You are not logged in.

Motorcycle protective clothing: physiological and perceptual barriers to their summer use

de Rome, Liz, Taylor, Nigel A.S., Troynikov, Olga, Hurren, Chris, Fitzharris, Michael, Croft, Rodney J. and Brown, Julie 2015, Motorcycle protective clothing: physiological and perceptual barriers to their summer use, in ARSC 2015 : Proceedings of the Australasian Road Safety Conference, Australasian College of Road Safety, Canberra, A.C.T., pp. 1-4.

Attached Files
Name Description MIMEType Size Downloads

Title Motorcycle protective clothing: physiological and perceptual barriers to their summer use
Author(s) de Rome, LizORCID iD for de Rome, Liz orcid.org/0000-0002-7955-6022
Taylor, Nigel A.S.
Troynikov, Olga
Hurren, ChrisORCID iD for Hurren, Chris orcid.org/0000-0002-3274-4675
Fitzharris, Michael
Croft, Rodney J.
Brown, Julie
Conference name Australasian Road Safety. Conference (2015 : Broadbeach, Queensland)
Conference location Broadbeach, Queensland
Conference dates 14-16 Oct. 2015
Title of proceedings ARSC 2015 : Proceedings of the Australasian Road Safety Conference
Editor(s) [Unknown],
Publication date 2015
Conference series Australasian Road Safety Conference
Start page 1
End page 4
Total pages 4
Publisher Australasian College of Road Safety
Place of publication Canberra, A.C.T.
Summary Despite strong evidence of protective benefits, thermal discomfort is a key disincentiveto motorcyclists wearing protective clothing in hot conditions. This paper presentssome findings from our studies concerning the thermal management properties ofmotorcycle protective clothing and their physiological impact in hot conditions.The thermal and vapour permeability and abrasion resistance properties of motorcycleprotective clothing were investigated in laboratory tests. The physiological andcognitive impact on humans was investigated using objective and subjective measuresunder controlled climate conditions and in a real-world riding trial. The aims were todetermine: (i) if associations existed between thermal management and the abrasionresistanceproperties of a range of commonly available, all-season motorcycleprotective suits, (ii) the extent of the thermal load imposed by motorcycle clothing wornin average Australian summer conditions, and (iii) the impact of that thermal burden onpsychophysical function.The results demonstrated significant physiological strain for motorcyclists wearingprotective clothing in hot conditions. Wide variations in the thermal characteristics andabrasion resistance properties of the suits tested were identified. Ongoing work isinvestigating the impact that elevated thermal discomfort and physiological thermalstrain can have on riding performance and the potential for clothing features, such asventilation ports to reduce thermal discomfort. These results will determine thresholdsfor the thermal qualities of motorcycle clothing required for an acceptable compromisebetween user comfort and injury protection. The outcome will inform industry andconsumer information programs about the performance required of motorcycleprotective clothing suitable for use in hot conditions.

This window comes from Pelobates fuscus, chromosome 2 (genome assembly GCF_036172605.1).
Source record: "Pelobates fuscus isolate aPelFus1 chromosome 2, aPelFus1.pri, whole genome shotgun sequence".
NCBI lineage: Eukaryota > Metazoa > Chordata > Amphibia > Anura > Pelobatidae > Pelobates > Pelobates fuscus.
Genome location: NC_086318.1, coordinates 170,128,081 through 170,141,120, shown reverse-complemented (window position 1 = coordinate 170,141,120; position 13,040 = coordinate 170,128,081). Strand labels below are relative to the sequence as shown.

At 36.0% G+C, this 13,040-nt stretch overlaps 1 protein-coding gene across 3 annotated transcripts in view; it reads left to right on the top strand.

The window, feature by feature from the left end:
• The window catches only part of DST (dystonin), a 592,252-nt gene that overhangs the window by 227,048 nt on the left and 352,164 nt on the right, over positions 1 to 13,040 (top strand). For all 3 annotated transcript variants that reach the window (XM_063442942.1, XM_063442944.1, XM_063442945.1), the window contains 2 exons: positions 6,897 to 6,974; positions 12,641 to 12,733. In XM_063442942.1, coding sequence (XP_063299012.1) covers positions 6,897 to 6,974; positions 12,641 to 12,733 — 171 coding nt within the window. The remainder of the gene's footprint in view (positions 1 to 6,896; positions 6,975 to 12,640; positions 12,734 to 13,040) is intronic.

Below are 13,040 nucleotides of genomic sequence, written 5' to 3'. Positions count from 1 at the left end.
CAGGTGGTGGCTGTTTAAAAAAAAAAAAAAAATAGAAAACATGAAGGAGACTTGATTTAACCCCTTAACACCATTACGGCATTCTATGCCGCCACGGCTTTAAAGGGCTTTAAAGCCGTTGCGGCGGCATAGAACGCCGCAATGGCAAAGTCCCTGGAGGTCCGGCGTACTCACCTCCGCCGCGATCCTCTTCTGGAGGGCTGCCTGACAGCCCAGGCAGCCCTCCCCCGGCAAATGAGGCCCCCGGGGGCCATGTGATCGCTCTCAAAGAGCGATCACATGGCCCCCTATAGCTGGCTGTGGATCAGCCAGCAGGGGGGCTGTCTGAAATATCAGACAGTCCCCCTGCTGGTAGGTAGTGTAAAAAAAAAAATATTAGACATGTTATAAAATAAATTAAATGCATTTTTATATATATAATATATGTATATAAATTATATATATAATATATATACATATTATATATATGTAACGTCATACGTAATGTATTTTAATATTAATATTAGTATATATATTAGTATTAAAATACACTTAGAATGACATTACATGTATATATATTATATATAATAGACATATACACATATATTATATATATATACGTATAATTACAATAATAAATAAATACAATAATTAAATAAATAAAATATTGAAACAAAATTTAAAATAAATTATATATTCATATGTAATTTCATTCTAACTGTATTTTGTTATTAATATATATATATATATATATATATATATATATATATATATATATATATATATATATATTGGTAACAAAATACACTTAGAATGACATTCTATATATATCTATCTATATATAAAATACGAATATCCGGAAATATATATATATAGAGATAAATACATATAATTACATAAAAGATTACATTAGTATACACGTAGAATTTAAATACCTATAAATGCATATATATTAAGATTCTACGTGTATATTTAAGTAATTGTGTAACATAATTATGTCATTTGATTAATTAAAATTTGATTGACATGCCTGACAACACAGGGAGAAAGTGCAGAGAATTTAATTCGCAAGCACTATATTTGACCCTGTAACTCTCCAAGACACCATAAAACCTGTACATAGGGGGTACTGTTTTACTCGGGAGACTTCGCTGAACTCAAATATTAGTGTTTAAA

Language eng
Field of Research 099999 Engineering not elsewhere classified
Socio Economic Objective 970110 Expanding Knowledge in Technology
HERDC Research category E1.1 Full written paper - refereed
Copyright notice ©[2015, The Conference]
Persistent URL http://hdl.handle.net/10536/DRO/DU:30091256

Document type: Conference Paper
Collections: Institute for Frontier Materials
Open Access Checking
Connect to link resolver
 
Unless expressly stated otherwise, the copyright for items in DRO is owned by the author, with all rights reserved.

Versions
Version Filter Type
Citation counts: TR Web of Science Citation Count  Cited 0 times in TR Web of Science
Scopus Citation Count Cited 0 times in Scopus
Google Scholar Search Google Scholar
Access Statistics: 34 Abstract Views, 1 File Downloads  -  Detailed Statistics
Created: Tue, 14 Feb 2017, 14:47:27 EST

Every reasonable effort has been made to ensure that permission has been obtained for items included in DRO. If you believe that your rights have been infringed by this repository, please contact drosupport@deakin.edu.au.